Today marks the 2,500th day since we sailed Totem out of Puget Sound; soon we’ll start our eighth year as cruisers. It still feels amazing, and I still pinch myself to make sure it’s not a dream. There are plenty of days that aren’t all sunshine or rainbows (like much of this last passage, which was a wet, boisterous, uncomfortable ride) but never one where I don’t feel grateful that our family can follow this path.
Jamie rounded up a bunch of statistics in honor of cracking this big round number in our cruising journey. Most of them are from a database program he’s been building as a kind of logbook on aquatic steroids, but a lot of this came from laughing and sifting through memories.
Distance overall: 30,195 nautical miles (55,921 km)
Countries (or territories) visited: 20. USA, Canada, Mexico, French Polynesia, Cook Islands, Tonga, Fiji, Vanuatu, New Caledonia, Australia, Papua New Guinea, Indonesia, Malaysia, Brunei, Thailand, Singapore, Sri Lanka, Maldives, British Indian Ocean Territory, Seychelles
Territorial waters crossed: American Samoa, Myanmar, India
Seas: 17. Andaman, Arabian, Bali, Banda, Bay of Bengal, Bismark, Ceram, Coral, Flores, Halmahera, Laccadive, Salish, Savu, Sea of Cortez, Solomon, South China Sea, Tasman
Hardest location to say 5 times fast: Dholhiyadhoo Island South Miladhunmadulu Atoll (Maldives)
Passages: 53 passages, with 122 nights spent underway
Anchored: 367 locations, for a total of 1003 nights
Docked: 68 times, for a whopping 1237 nights (most of this is when we parked to work in Australia)
Moored: 28 places, 185 nights
Remaining days/night: hauled out, med-moored, or shore tied
Most days between docking: 266 (or, just shy of nine months…and growing daily!)
Depth over 100’: 4 times- Indonesia, Thailand, Maldives
Depth under 10’: 5 times- Mexico, Tonga, Malaysia
Times dragged: 2.
- In Puerto Don Juan Mexico, with normally excellent holding but anchor hit a gravel patch
- In Raja Ampat, in coral / gravel and 80′ of water with a 45 knot squall. FUN
- On 10 or so occasions, the anchor has moved some under load, but never unset
Most challenging anchoring: Raja Ampat, Indonesia, where 90’ was typical
Most unusual items pulled up by anchor:
- Pangkor Island, Malaysia -a large mass made up of an old anchor, broken coral, and fishing net
- Pulau Efna, Indonesia – a 6’ tall orange fan coral. Oh my goodness, we felt terrible
- Pulau Klang, Malaysia – mud so foul, surely the smog monster that ate Tokyo came from here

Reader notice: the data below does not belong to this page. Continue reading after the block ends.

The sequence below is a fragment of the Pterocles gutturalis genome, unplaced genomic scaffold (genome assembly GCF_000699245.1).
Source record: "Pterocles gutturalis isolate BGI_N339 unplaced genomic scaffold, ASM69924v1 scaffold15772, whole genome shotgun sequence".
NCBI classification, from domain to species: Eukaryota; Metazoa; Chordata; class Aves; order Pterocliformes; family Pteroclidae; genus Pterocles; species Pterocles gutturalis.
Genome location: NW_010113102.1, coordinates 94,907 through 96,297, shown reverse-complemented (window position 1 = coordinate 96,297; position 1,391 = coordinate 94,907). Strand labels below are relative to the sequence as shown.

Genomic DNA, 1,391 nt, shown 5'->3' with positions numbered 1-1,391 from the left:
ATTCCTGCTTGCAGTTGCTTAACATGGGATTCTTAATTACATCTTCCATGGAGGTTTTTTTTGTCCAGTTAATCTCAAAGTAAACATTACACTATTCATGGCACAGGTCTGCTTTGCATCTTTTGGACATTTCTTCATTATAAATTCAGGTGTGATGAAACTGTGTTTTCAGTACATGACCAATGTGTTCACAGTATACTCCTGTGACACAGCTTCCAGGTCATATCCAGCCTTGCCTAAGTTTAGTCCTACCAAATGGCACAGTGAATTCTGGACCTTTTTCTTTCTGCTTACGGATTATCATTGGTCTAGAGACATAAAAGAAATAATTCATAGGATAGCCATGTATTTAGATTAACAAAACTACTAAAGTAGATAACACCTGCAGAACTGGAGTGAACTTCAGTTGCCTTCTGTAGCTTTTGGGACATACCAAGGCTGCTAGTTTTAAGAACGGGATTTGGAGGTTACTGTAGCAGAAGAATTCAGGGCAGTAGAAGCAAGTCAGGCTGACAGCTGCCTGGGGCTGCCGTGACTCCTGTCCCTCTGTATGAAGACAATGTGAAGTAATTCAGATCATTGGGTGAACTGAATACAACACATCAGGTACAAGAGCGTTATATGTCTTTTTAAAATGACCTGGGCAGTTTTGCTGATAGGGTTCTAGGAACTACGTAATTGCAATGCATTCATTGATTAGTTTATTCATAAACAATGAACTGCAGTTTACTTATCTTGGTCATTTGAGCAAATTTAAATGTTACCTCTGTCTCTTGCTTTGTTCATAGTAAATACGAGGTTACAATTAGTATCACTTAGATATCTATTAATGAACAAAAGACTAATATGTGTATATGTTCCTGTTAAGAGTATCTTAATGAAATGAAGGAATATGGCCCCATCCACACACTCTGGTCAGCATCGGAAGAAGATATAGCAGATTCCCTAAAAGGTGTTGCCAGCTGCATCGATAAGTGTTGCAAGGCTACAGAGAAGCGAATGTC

- Miri, Malaysia (Borneo) – live eels, python, tree kangaroo, turtle
- Ambon, Indonesia – pepeda (local staple that looks like a bowl of snot)
- Phuket, Thailand –crickets, cockroaches, and insects of all kinds
Friendliest people: Fiji, Papua New Guinea, Indonesia, Mexico. It’s still fresh, but I think Seychelles will join this list.
Most pleasant people experience: The Indonesian Navy crew that looked after us in Pemangkat, Kalimantan that shamed the harbormaster out of his bribe attempts and delivered us bags of fruit, vegetables, fresh fish- just because.
Most unpleasant people experience: When Jamie was threatened with assault by marina staff members in Telaga Harbor, Malaysia, because we wanted to invite Indian university students out for a ride in our dinghy (a longer story, but there are problems with racism in Malaysia with ethnic Malaysians discriminating against Malaysians of Chinese or Indian descent, and foreigners)
New ways we’ve learned to say hello or thank you:
- Hola! (Mexico)
- Kaoha (Marquesas)
- La ora na (Tahiti)
- Talitali fiefia (Tonga)
- BULA! (Fiji)
- Tankyu Tumas (Vanuatu)
- Bonjour! (New Caledonia)
- G’day (‘Strayan, mate)
- Melalula waiwaisana (Louisiades, Papua New Guinea)
- Kali Katui (Budi Budi, Papua New Guinea)
- Letu solian! (Ninigo, Papua New Guinea)
- Selamat (Indonesia, Malaysia)
- Sawadee khaaaaaaa. aaaaa. aa. (Thailand)
- Vanaaka (Tricomalee, Sri Lanka)
- Assalaamu Alaikum (Maldives)
- Bonzour (Seychellois Creole)
Stats That Stay With You
Number of times plugged a 110 volt device into a 220 volt outlet: 1
Number of times mistakenly put water into the diesel tank: 1
Number of times lost glasses while at the top of the mast: 1
Number of times flipped dinghy in a surf beach landing: 1
Number of times a rat fell onto sleeping crew below an open hatch: 1
Number of times we’ve lost our kayak because it wasn’t tied well: 1. maybe 2. (*cough*)
Number of times we under provisioned dark chocolate, wine, cheese, and bacon: please. this is painful.
Number of indelible memories chalked up with friends: countless.
Number of times we wished we weren’t cruising: zero.
If you’re wondering when those Chagos pictures will get posted, you definitely know we appreciate it when you read this on Sailfeed. Thanks!
This article was syndicated from Sailing Totem